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Deal signed to protect famed Utah canyon

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SALT LAKE CITY -- After years of bitter battles over one of Utah's special places, warring factions signed a sort of "peace treaty" Tuesday. They agreed that large-scale natural gas drilling can go on while still protecting the world-famous archaeology of Nine Mile Canyon.

It was never quite so simple as archaeology protection versus energy development, but that's the major fault line the new agreement is intended to bridge.

The conservative governor shook hands with an environmental crusader, an archaeologist bent on protection signed, and so did an energy executive who wants to drill hundreds of natural gas wells.

"This is a good example of people from diverse backgrounds and diverse opinions coming together for the good of the whole and finding solutions," Gov. Gary Herbert said.

"You know, we all had to compromise. We had to give up things we wanted," said Jerry Spangler, with the Colorado Plateau Archeological Alliance.

![]( Mile Canyon, dubbed "the world's longest art gallery," is actually 40 miles long, not nine. It is located in a remote area of Carbon and Duchesne Counties and is known for its extensive rock art, more than 10,000 prehistoric rock carvings; most of it created by the Fremont and Ute tribes.
The energy company is now committed to protecting archaeology in what's been labeled "The World's Longest Art Gallery." The agreement calls for surveys, monitoring and dust control from large numbers of trucks. "It doesn't' specify the method that they will use, only that they will keep it under control so the dust does not rise any higher than the cab of the truck," Spangler explained.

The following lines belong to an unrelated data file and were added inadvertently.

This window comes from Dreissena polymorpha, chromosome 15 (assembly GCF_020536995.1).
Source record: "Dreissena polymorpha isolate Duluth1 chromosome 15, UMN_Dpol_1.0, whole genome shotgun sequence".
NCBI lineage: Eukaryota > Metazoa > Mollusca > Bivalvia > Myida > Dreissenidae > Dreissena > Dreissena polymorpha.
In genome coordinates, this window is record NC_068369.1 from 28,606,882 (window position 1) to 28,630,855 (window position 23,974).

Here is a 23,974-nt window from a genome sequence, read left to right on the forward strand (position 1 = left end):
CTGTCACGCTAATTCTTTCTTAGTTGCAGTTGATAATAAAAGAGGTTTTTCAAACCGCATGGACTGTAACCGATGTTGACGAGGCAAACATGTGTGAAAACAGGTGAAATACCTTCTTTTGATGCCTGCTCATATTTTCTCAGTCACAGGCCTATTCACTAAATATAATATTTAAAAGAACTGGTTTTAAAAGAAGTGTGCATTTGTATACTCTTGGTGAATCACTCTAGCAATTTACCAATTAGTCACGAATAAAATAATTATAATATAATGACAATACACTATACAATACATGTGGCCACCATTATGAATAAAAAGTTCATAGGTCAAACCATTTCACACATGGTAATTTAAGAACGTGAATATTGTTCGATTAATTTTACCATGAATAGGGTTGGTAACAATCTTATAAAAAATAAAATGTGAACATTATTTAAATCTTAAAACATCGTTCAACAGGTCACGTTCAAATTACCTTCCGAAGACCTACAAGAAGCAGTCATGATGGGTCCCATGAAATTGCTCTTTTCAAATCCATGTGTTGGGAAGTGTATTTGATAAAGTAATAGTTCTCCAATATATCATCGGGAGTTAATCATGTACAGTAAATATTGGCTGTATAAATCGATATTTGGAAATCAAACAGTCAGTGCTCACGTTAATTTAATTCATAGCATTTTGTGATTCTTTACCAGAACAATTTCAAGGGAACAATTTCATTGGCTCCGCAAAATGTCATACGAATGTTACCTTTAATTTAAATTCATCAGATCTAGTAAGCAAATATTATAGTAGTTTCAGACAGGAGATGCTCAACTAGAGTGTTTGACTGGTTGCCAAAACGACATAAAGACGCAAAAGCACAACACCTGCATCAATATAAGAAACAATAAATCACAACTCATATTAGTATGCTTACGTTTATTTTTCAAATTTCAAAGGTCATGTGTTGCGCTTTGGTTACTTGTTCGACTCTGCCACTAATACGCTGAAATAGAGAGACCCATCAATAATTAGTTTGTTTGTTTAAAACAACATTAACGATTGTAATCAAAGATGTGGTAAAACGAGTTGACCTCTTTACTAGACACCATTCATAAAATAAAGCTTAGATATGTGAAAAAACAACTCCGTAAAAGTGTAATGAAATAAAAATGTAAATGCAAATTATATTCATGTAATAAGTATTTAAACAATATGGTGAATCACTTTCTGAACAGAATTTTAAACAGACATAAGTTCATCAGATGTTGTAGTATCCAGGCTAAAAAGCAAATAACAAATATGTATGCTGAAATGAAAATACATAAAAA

"It's a live document as well," said Duane Zavadil, senior vice president of Bill Barrett Energy. "Through the monitoring process, if we find that something isn't effective, dust suppression methods aren't effective, if there is in fact vibration that's impacting those resources, we can adjust how we operate."

The company hopes to clear other environmental hurdles and get moving soon.

"Within a couple of years, we'll be producing a third of Utah's overall natural gas production," Zavadil said.

Critics say the agreement could have been reached years ago if the BLM had been willing to listen to outside groups.

"They weren't eager to deal with any members of the public." Spangler said. "They wanted to expedite oil and gas leases to the exclusion of the public."

There are still many unresolved questions about protections for wildlife and for proposed wilderness areas. The BLM has to finish an environmental impact statement before giving the go-ahead. Environmentalists, meanwhile, are keeping their powder dry, not ruling out future battles.

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John Hollenhorst


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